Premenstrual syndrome (PMS) is one of the most common problems in women at their reproductive age [1, 2]. PMS is defined as the recurrent mood and physical symptoms which is usually in the luteal phase, and it remits in the follicular phase of the menstrual cycle [36]. There is a high prevalence of PMS; about 80% of women reported mild premenstrual symptoms, 20%–50% reported moderate symptoms, and about 5% of women had severe symptoms [7, 8]. Despite the high incidence of premenstrual syndrome, causes of it have not been clear and several etiologies have been suggested (e.g., hormonal change, neurotransmitters, prostaglandins, diet, drugs, and lifestyle) [7, 914]. Although the exact etiology of PMS is not known, a wide range of therapeutic interventions have been tested to treat premenstrual symptoms (e.g., lifestyle changes, pharmacological intervention, and nonpharmacological treatments) [1522]. Due to the side effects of chemical drugs, except severe cases, chemical drugs consumption is not recommended. Today, complementary and herbal medicine are commonly used in the treatment of many chronic conditions such as PMS, menopausal symptoms, and dysmenorrhea [17, 20, 2327].

Ginger is commonly used in the herbal medicine and traditionally it used to treat dysmenorrhea [28, 29]. Zingiber officinale is the scientific name of plant Ginger [30]. Ginger rhizome is used in traditional medicine [31]. Studies showed beneficial effects of ginger on vomiting, nausea, motion sickness, arthritis, migraine, headache, and so forth [32]. In addition, studies have shown that the ginger can modulate prostaglandins system [3335]. With regard to the role of prostaglandins in PMS and effect of ginger on modulation of prostaglandins system, the aim of this study was evaluating the effects of ginger on the severity of the PMS symptoms.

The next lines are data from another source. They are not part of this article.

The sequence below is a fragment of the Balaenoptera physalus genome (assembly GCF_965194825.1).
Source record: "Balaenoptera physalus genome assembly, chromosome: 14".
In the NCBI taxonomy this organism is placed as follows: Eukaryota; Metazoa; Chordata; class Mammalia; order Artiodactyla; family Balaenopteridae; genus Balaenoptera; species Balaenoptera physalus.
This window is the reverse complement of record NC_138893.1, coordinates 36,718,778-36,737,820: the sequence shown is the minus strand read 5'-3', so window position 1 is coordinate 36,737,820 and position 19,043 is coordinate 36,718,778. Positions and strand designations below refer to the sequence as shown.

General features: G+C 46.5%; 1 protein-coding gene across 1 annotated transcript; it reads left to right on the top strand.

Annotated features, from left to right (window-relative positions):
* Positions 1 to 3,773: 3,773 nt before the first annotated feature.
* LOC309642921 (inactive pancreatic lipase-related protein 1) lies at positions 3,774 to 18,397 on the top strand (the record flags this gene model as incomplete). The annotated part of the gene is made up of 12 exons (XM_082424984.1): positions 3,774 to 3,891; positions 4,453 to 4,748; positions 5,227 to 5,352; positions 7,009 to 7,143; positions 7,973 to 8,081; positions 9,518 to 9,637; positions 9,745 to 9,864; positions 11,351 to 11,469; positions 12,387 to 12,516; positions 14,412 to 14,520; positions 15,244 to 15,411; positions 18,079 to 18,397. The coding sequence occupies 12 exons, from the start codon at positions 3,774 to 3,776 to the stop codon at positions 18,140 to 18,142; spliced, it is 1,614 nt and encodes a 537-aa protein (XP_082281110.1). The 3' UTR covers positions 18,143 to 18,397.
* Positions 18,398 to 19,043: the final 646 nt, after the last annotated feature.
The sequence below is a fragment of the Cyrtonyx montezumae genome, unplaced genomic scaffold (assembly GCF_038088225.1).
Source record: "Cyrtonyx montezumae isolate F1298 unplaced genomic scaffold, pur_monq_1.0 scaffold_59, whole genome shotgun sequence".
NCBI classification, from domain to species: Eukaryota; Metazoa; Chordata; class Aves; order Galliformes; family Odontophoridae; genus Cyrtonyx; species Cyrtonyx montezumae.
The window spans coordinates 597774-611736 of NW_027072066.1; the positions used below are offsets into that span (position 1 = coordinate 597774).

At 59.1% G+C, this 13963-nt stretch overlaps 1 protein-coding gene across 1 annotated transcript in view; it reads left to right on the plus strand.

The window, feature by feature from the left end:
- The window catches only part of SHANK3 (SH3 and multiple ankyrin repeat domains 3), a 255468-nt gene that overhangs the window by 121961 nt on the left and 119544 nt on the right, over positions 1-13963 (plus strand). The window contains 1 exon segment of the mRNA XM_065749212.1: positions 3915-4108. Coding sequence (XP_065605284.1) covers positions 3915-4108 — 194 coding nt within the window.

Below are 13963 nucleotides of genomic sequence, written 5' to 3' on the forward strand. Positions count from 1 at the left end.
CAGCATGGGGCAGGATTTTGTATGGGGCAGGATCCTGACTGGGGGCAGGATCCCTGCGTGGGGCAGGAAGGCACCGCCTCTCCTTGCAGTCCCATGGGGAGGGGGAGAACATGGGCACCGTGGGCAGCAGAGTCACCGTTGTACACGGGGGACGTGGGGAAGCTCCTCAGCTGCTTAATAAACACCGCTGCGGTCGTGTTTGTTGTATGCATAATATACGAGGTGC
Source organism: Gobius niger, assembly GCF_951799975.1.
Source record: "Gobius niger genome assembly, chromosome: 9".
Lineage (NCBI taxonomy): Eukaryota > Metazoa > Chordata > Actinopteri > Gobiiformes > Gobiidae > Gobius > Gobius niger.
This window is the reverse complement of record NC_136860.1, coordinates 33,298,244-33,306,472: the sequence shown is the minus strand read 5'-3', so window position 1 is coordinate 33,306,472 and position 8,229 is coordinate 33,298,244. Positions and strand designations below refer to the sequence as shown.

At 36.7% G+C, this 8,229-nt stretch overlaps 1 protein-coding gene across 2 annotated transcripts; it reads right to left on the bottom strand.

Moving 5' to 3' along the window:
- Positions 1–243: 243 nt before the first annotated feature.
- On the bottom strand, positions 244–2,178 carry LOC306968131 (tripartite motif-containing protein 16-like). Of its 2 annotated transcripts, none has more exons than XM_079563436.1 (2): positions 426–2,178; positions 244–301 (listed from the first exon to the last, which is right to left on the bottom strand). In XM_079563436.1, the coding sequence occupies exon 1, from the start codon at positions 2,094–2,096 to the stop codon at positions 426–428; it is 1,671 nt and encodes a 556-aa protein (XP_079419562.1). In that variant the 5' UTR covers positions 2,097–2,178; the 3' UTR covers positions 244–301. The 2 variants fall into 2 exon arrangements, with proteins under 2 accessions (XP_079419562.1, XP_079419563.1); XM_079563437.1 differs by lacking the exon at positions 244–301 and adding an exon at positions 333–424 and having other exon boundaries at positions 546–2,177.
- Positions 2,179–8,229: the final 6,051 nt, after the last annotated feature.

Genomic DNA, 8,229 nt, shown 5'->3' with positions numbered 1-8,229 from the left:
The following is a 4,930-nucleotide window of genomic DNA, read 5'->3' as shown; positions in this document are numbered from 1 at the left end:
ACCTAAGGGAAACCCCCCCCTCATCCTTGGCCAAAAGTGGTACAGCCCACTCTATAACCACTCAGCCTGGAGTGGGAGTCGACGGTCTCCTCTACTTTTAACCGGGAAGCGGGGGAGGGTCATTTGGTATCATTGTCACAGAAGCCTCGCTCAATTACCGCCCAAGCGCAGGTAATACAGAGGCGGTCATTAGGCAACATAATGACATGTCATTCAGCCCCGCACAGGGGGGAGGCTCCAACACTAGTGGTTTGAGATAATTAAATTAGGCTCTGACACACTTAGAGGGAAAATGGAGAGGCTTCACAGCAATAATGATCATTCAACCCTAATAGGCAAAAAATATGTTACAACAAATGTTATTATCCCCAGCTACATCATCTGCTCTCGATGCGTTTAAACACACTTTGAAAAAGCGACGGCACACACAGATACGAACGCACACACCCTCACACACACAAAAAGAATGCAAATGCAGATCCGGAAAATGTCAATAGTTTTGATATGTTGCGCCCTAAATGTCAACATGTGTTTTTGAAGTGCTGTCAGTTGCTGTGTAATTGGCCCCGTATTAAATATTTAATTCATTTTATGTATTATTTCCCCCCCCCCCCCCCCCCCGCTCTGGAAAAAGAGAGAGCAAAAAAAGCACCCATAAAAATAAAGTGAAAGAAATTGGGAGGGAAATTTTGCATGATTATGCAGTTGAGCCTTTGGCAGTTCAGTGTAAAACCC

2. Materials and Methods

This clinical trial was a randomized, double-blinded, and placebo-controlled study. The study was done on 70 female students in dormitories of Tehran University of Medical Sciences in the year of 2013. Data were collected during 7 months. The ethics committee of Tehran University of Medical Sciences approved the study (No. 97/130/D/92) and it was registered at Iranian Registry of Clinical Trial (IRCT No. 201301012751N7).